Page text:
Bullying Top Concern For Parents

14 August 2017, 07:36 | Updated: 14 August 2017, 07:39

School bullying

Almost one in five parents chose bullying as their key worry ahead of the start of the new school year, Action for Children Scotland found.

The findings were drawn from a poll of 1,000 parents of five to 16-year-olds who will be going to school this August.

Just over 18% chose bullying as their biggest concern, while almost 10% opted for mental health and wellbeing.

More than 14% of those surveyed were most concerned about the cost of new school uniforms, while 16.6% were most worried about switching back into the school routine.

Around 9% were most concerned about the transition from one school year to another, or from primary to secondary.

The parents, who were questioned by pollster One Poll between July 31 and August 9, were also asked about the factors which would make the biggest difference to pupils' school experience.

Almost 16% chose one-to-one support, around 18% chose peer mentoring, while just over 19% said after school clubs and classes would make the biggest difference.

Action for Children Scotland said the survey results highlighted the need for parents to talk to their children regularly, monitor use of social media and build in family time when young people and children are more likely to open up about their problems.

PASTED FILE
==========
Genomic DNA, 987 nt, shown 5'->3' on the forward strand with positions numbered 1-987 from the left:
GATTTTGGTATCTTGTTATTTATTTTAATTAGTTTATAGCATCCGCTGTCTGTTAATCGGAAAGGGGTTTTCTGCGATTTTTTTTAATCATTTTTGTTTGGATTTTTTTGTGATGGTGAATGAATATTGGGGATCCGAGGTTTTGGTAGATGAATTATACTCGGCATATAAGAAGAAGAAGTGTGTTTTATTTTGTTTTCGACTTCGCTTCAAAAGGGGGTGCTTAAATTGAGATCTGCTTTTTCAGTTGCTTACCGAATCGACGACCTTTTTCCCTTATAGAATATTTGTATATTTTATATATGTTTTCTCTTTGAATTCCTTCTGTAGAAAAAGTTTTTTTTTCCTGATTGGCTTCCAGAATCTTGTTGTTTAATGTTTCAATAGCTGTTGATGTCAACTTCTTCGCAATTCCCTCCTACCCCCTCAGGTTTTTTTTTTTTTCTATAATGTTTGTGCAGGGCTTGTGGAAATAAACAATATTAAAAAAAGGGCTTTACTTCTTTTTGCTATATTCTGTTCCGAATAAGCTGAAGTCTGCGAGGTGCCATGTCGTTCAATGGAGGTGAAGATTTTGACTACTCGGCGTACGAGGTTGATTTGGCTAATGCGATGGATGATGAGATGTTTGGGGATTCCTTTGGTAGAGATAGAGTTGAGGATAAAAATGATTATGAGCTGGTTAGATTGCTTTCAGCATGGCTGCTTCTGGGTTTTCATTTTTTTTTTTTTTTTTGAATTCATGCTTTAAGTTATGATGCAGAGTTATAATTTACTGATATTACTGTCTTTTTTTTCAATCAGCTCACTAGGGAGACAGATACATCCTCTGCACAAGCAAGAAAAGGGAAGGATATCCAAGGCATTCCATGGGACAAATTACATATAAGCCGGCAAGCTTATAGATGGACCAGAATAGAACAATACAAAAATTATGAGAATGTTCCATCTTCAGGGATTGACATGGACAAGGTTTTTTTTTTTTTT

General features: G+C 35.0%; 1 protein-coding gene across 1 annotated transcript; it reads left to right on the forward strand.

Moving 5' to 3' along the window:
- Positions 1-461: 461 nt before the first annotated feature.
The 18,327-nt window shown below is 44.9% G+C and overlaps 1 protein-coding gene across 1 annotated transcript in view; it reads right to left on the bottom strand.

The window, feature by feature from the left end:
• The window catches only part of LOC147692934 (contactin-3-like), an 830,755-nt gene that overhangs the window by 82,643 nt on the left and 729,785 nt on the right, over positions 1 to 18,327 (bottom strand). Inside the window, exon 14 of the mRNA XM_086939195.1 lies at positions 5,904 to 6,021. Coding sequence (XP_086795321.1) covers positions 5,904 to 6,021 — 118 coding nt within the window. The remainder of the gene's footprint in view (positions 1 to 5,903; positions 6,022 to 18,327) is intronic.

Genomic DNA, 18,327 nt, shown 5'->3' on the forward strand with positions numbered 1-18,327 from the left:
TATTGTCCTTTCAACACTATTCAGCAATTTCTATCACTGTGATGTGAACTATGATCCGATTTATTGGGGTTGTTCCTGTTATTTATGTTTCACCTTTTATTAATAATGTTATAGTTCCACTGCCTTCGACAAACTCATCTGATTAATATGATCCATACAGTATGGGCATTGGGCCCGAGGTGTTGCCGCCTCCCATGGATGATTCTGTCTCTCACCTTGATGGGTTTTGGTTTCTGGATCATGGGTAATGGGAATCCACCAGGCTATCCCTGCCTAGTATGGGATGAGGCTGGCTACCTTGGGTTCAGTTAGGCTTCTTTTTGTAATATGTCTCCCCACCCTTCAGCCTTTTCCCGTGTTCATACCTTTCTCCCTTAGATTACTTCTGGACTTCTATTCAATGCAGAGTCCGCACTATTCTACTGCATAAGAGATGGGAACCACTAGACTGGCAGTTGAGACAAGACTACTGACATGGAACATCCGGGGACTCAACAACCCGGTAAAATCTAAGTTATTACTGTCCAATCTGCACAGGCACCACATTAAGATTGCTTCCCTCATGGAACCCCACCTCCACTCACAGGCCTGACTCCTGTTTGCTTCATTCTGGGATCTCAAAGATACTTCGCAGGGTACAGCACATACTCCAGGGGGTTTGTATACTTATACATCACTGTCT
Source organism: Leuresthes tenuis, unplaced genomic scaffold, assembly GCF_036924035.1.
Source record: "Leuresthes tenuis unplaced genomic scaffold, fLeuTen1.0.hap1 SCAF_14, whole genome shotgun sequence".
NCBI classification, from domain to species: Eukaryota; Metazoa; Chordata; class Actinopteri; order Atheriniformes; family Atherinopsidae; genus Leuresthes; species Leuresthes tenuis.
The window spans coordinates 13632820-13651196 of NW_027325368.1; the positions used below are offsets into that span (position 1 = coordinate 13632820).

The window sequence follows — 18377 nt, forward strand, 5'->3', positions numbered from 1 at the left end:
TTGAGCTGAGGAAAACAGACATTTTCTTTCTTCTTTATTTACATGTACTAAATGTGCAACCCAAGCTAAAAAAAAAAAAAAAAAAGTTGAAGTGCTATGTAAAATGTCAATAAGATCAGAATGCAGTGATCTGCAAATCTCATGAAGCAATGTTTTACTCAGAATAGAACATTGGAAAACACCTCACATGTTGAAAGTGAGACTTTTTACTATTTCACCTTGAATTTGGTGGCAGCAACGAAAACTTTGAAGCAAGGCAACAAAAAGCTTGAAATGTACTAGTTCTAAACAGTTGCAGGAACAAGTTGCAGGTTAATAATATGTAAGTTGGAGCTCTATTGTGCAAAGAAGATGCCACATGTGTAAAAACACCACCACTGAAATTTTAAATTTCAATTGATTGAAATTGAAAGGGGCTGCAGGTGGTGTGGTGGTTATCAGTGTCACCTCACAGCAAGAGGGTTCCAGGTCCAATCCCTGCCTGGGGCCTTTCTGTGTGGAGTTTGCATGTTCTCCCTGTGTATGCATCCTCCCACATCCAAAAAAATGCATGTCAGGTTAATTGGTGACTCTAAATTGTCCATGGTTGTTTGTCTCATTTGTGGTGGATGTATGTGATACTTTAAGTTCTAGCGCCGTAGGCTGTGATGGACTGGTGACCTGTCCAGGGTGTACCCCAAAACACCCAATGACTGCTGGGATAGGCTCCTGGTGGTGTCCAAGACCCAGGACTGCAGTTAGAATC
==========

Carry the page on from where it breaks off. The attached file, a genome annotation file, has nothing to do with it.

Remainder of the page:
Paul Carberry, director of the charity, said: "We want starting the new school year to be a positive, exciting time for children and their parents.

"Our staff are on hand to provide practical and emotional support to help with the transition back to school, recognising the range of challenges that some families face.

This includes bringing parents and teachers together to resolve difficulties jointly and at an early stage."

The charity has also welcomed the Scottish Government's Pupil Equity Fund which can be used directly by schools on measures to reduce the poverty-related attainment gap.

Mr Carberry added: "The Pupil Equity Fund is a real opportunity to make a difference to those children who are at greatest risk of non-attainment, and to bring in flexible support to help address the challenges."